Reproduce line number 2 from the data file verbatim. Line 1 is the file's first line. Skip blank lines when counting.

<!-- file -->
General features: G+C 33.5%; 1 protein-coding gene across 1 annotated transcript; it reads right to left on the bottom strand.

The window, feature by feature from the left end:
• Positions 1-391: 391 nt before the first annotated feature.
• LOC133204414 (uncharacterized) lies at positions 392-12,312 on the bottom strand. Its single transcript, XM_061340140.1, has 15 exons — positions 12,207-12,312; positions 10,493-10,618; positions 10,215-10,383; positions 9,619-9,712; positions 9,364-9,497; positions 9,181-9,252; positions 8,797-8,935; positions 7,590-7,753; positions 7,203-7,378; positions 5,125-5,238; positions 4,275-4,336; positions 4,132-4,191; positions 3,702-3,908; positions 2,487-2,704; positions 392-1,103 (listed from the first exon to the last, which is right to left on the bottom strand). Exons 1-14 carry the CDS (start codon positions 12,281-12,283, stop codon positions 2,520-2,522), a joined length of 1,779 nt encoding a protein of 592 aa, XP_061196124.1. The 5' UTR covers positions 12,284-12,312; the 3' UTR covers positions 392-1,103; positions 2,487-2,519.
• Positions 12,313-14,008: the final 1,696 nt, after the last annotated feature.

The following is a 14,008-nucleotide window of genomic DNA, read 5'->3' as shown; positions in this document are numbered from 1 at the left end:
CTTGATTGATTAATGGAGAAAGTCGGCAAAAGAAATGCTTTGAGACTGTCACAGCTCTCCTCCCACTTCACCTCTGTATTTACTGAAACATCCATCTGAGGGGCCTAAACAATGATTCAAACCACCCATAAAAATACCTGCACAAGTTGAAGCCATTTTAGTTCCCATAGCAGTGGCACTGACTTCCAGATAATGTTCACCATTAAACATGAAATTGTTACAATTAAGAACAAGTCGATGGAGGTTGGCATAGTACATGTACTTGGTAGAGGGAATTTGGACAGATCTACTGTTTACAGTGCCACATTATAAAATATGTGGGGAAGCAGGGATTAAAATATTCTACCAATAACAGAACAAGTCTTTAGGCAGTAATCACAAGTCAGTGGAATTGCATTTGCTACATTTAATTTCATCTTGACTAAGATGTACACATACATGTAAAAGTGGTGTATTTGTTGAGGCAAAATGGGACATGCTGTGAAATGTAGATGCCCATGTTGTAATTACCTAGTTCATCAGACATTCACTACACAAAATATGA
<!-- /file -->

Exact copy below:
The window, feature by feature from the left end: